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Dialogue following No. 21


Hassan. Has Dancing Sunbeam had the house re-decorated, and invited a party while I've been asleep? (To Vizier.) Is this my house?

Vizier. O King, are you not the Sultan?

Hassan. Don't be silly! If this is a joke on the part of my wives, it is a very cheap
form of wit — or very expensive. These decorations — (looking round, he sees the Executioner.) Aren't you the Sultan's Executioner?

Exec. Yes — I am your Executioner.

Hassan. My Executioner! (In a sudden access of terror.) I remember now. I'm going to be executed. Mercy! Mercy! (Throws himself at feet of the Executioner.)

Enter Sultan.

Sultan. What is happening to the Commander of the Faithful?

Phys. I think that while he slept he was troubled by a bad dream, and the shadow of
his nightmare still lingers with him.

Sultan. Is that so, O King?

Hassan (after a pause). A dream! Would it be possible that everything that is real I should have forgotten, and that everything I remember is only a dream?

Phys. Quite.

Hassan. And who are you?

Phys. Your Physician-in-Chief, O King. Do you not know me?

Hassan. No. And yet I seem to have a cloudy recollection of having seen you somewhere— and you — and you (to Vizier, Sultan, and Executioner.) (To Executioner.) I
actually recognised you, didn't I?

Exec. O King, it was a great joy to me.

Hassan. Somehow it wasn't to me. Do you really mean to say that I am the Sultan?

Sultan. May your shadow never grow less.

Hassan. Talking of growing less — how is it that my clothes fit so badly? I seem to
have shrunk.

Sultan. O King, you have just awakened from a long illness.

Hassan. Have I?

Sultan. That is why your memory and your body have both shrunk.

Hassan. My memory has simply shrunk to nothing. Except my delirium, I can't remember — Have you ever heard of a man called Hassan — whom folks call "Mad Hassan"?

Vizier. Mad Hassan?

Sultan. Who is he, O King?

Hassan. I — I don't quite know.

Sultan. Is there such a man, O King?

Hassan. I — I'm not quite sure. (Almost weeps. Buries his face in his hands.)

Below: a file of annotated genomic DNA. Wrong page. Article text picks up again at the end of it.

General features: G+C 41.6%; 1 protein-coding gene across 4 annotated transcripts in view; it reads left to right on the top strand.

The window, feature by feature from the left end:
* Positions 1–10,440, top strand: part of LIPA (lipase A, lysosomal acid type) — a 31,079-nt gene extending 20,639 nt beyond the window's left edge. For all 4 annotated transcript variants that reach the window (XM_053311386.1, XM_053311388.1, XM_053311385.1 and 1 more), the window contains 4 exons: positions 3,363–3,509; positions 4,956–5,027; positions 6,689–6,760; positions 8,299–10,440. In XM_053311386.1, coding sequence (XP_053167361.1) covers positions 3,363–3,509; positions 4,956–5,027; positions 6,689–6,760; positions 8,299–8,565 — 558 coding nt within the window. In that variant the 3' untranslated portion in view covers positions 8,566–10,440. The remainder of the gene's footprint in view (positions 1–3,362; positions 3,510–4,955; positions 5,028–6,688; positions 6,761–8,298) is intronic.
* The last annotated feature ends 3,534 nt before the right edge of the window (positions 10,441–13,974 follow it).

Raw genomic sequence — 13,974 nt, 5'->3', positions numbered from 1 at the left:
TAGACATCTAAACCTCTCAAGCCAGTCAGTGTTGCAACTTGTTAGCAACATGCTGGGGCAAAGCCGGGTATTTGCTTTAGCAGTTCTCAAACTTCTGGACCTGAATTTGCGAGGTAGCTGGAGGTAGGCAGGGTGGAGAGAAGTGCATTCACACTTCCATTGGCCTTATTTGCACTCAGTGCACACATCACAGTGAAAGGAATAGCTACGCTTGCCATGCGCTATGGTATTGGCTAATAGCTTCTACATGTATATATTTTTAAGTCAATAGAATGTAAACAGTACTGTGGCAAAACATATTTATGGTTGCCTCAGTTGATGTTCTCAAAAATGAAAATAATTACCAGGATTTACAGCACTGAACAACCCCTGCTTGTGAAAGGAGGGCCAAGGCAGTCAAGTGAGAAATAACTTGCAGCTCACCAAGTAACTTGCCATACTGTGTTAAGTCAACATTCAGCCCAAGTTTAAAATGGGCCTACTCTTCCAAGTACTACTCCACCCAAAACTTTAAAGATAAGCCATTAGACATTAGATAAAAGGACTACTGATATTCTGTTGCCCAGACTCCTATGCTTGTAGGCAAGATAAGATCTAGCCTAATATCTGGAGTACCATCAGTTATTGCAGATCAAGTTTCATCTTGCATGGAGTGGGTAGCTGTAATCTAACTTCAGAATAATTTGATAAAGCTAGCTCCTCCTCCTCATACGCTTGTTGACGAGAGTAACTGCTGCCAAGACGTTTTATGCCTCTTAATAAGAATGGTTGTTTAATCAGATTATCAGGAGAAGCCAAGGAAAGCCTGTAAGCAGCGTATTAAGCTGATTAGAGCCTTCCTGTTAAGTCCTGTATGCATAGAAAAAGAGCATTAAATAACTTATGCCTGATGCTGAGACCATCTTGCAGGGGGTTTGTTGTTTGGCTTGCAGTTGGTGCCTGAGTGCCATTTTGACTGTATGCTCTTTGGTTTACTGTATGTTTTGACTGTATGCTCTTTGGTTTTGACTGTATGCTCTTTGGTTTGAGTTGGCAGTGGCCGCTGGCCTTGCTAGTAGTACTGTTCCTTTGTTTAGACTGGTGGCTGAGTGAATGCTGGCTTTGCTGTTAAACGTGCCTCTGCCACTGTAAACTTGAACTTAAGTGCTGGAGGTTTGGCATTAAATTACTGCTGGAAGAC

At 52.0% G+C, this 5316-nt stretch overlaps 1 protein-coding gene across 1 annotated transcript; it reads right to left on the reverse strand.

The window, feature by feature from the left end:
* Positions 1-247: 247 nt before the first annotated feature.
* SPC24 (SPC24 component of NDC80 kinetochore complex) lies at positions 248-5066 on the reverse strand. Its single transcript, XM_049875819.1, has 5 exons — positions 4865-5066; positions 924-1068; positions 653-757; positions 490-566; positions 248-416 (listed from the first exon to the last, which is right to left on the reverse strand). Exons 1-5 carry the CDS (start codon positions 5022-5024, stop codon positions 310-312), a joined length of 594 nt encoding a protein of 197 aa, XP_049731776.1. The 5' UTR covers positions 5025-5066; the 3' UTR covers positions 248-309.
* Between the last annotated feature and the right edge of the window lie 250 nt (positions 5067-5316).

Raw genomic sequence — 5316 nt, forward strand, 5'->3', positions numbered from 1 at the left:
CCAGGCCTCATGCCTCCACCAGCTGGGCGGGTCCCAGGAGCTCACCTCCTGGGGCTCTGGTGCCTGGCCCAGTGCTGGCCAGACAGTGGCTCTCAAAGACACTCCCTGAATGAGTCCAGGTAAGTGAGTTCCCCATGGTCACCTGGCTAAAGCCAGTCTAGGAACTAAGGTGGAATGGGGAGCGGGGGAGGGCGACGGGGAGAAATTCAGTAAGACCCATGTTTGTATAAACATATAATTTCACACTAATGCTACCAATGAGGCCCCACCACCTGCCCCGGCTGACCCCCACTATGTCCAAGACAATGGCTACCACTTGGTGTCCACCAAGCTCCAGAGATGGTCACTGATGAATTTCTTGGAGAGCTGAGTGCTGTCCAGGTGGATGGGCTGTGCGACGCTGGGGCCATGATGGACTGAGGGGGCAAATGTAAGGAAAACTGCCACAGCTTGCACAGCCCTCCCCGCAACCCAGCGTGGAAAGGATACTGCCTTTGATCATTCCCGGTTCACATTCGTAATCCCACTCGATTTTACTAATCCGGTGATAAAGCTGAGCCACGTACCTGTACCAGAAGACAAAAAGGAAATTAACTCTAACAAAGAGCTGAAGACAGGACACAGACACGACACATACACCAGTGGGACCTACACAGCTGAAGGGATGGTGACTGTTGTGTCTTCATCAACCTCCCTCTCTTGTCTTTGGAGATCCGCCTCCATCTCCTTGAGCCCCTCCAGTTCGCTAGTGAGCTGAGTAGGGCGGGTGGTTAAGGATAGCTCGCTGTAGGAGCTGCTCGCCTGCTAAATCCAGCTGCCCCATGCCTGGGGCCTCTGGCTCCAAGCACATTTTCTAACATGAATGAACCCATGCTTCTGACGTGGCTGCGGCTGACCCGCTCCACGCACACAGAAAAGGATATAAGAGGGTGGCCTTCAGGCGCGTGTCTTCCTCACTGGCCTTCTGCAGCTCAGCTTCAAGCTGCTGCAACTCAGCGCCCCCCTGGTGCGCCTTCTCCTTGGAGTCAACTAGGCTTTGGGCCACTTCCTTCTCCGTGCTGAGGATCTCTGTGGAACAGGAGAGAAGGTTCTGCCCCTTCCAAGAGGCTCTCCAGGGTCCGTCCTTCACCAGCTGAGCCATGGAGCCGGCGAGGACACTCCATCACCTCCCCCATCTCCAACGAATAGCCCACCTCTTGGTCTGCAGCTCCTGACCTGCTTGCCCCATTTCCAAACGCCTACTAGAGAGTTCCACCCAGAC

Vizier (to Sultan). Shall the people enter who crave audience?

Sultan. Yes. You have warned them they are to address him as if he were myself?

Vizier. Yes, O King.

Sultan. Anything he grants wisely I will confirm.

Vizier (reading from list). Yussuf, a Story-Teller, craves a boon of the Full Moon of Full Moons. (Enter Heart's Desire.)

Sultan. Bring Yussuf, the Story-Teller! (Enter Honey-of-Life.)

Vizier. Yussuf, the Story-Teller! (Enter Scent-of-Lilies.)

Phys. Yussuf, the Story-Teller!

Exec. Yussuf, the Story-Teller! (Enter Yussuf.)

Yussuf. I am here — Yussuf, the Story-Teller!

Desire (aside to Yussuf). Be very careful!

Scent (aside). Mind what you say!

Honey (aside). Don't get flustered!

Yussuf. I have come to — to — that is to say —

Hassan has raised his head and is regarding him earnestly.

Sultan. To say what?

Yussuf. That I would ask for one of the Royal Slaves for a wife!

Hassan. Listen: did you meet the slave at the house of a man named Hassan?

Yussuf. No — er — O King!

Hassan. Do you know a man named Mad Hassan?

Yussuf. No — er — O King!

Hassan. It is most extraordinary. (Sinks back. Then leans forward and points to Heart's Desire.) Is not that the slave you would take to wife?

Yussuf. No — I don't know her — I don't know Hassan — I don't know —

Sultan. Don't you know whom you do want to marry?

Yussuf. No.

Hassan. Young man, you seem to be one of those who rush very blindly into matrimony. Remember, that in the matter of wives you will find that five-and-twenty are
practically — (To Sultan.) How many wives have I?

Sultan. In the Royal Harem there are six hundred and seventy-one, O King.

Hassan. Good gracious! You don't say so!

Sultan. Stand back, O Story-Teller, and if your other stories equal this story of your
love, I should join another profession.

Desire. I think you tell stories magnificently.

Vizier. Abdallah the Priest begs an audience.

Hassan. Eh?

Sultan. Bring Abdallah the Priest.

Desire (to Yussuf). If he speaks of the Sultana, you shall hear me tell my story. (Goes up.)

Vizier. Abdallah the Priest!

Phys. Abdallah the Priest!

Exec. Abdallah the Priest!

Enter Abdallah.

Abdallah. I am here — Abdallah the Priest!

Hassan. Ah! Do you know a man that folks call Mad Hassan?

Abdallah. Yes, O King!

Hassan. Where is he?

Abdallah. He is at the point of death.

Hassan. Why — why do you think that?

Abdallah. Because, when the Sultan knows that his Sultana visited this man's house last night, he will assuredly put Hassan to death.

Sultan. Is this true, Hassan?

Hassan. Then I am Hassan!

Sultan. And I am the Sultan!

Hassan. Well, I'm not sorry! Six hundred and seventy-one wives — and I've not
forgotten my past life!

Sultan. Make the most of the recollection — for you have little enough in the future,
if this be true. Speak, dog!

Abdallah. It is true, O King. I saw the Sultana in his house, wearing the Royal signet.

Hassan. O King, it is true that she dropped in — unexpectedly — but if you will listen
to me —

Sultan. Listen, dog! Have I not heard enough? (To Executioner, who has moved across.) Slay this man! And the Sultana — Rose-in-Bloom — she favours low company; marry her to the Story-Teller, who wants a wife, and cares not who it is. I have spoken.

Desire. O King — hear me! Rose-in-Bloom is innocent. The signet was worn by —

Sultan. I have spoken.

Exeunt Sultan and Abdallah.

Scent. I said that idea wouldn't come off.


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